Not every dispute of an unassisted private institution becomes ipso facto susceptible to written jurisdiction, the public law element shall: J&K&L High Court
The High Court of Jammu and Kashmir and Ladakh recently ruled that an unaided private educational institution can be termed a “public authority” within the written jurisdiction of the High Court, however, a mandamus will not be not issued unless the action of that authority complained of falls within the realm of public law as opposed to private law.
A bench comprising Judge Sanjeev Kumar heard a plea from 12 applicants, who were engaged as teachers at the Institute of Muslim Education, Higher Secondary School, Pampore-Pulwama, that they had challenged the order for their discharge from service.
In their pleading, the applicants had argued that due to the outbreak of the Covid-19 pandemic, the respondent education institute had been closed as a precautionary measure and the applicants had been called upon to provide the courses in line. While the Applicants regularly took online courses, the Respondent Institute did not pay them any salary for the months of March to July 2020 and only paid 60% of the salary for the months of August to September 2020. Similarly, for the months of October and November 2020, 25% of the petitioners salary was withheld while from December 2020, the petitioners claimed the petitioner.
Acting for their outstanding dues, the Petitioners made several representations before the Respondents to consider their conclusions which were unfortunately not taken by the Respondent Institute in good taste and, therefore, the impugned void orders of the Institute respondent rendered on various dates had renounced the services of the respondent Institute. petitioners as teachers.
Ruling on the issue, Justice Dhar observed that it is well established law that a writ of mandamus under section 226 can be issued even against a private body that is not a state within the meaning of Article 12 of the Constitution of India and the High Court can exercise judicial review of the action of such body challenged by a party provided there is an element of public law. Judicial jurisdiction cannot be exercised to enforce a pure private contract entered into between the parties, the bench pointed out.
Deliberating further on the subject, Justice Sanjeev Kumar noted that there is not even an iota of doubt that unaided private educational institutions perform the public duty of providing education to children and therefore fall under of written jurisdiction under Article 226 of the Constitution of India.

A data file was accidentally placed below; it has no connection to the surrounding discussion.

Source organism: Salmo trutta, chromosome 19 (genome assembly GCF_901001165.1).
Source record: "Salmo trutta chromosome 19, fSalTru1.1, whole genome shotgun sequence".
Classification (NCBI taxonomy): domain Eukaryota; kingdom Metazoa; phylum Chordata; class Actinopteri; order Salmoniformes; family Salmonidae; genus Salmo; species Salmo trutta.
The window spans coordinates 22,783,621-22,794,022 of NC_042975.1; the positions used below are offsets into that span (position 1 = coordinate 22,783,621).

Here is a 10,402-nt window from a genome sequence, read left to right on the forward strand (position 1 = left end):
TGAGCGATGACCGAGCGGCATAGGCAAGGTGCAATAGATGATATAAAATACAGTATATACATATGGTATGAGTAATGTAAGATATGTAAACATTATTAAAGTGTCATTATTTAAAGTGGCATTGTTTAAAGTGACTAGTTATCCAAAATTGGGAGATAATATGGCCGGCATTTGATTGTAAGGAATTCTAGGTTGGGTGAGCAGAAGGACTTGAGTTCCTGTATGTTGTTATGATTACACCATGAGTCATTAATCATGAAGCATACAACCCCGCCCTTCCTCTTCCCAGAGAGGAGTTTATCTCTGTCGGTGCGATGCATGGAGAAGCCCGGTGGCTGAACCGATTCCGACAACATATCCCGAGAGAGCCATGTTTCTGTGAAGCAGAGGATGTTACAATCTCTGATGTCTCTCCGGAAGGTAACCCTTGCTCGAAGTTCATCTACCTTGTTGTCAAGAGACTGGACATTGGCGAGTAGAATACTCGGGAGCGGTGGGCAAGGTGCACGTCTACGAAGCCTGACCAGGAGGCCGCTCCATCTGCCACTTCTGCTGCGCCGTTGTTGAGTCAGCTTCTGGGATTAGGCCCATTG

“The mere fact that an unassisted private institution falls within the jurisdiction of the courts does not mean that any dispute concerning that private institution also falls ipso facto within the jurisdiction of the courts.” the court said.
The bench clarified that the right that emanates from private law cannot be applied by invoking judicial competence regardless of the fact that this institution exercises public functions.
Judge Kumar also pointed out that in order to issue a writ of mandamus to an authority, it must be shown that that authority is not performing a public duty but is doing a particular thing in a particular way and has breached the law. exercise of this public duty.
“There must be a public element or an integral part thereof in the action of this authority” said the court.
The bench noted that while an educational institution such as the Respondent Institute may confer a public duty, unless the act complained of is directly related to the exercise of public duty, no writ can would exist to enforce such an act.
Applying the position of law in force in the matter, the training noted that the conditions of recruitment and service of the Teachers of the Institute of Education in question are, of course, of a non-statutory nature and fall solely within the scope of the contract. private and that there is no public element involved in the performance of the applicants’ duties governed solely by their contract of employment.
On the issue of the respondent institute being affiliated/recognized by the government, the bench observed,
“The mere fact that the respondent institute is recognized by the government or is affiliated with a statutory council will not change the position,.
Rejecting the plea, Judge Kumar said: “In the absence of violation of any statutory provision or breach of a public duty on the part of the Respondent Institute, the request, which essentially seeks the execution of a private service contract, is not admissible. .
However, the court left room for the petitioners to find the remedies available to them under the law.
Case Title: Showkat Ahmad Rather v J&K Government
Citation: 2022 LiveLaw (JKL) 178
Click here to read/download the judgment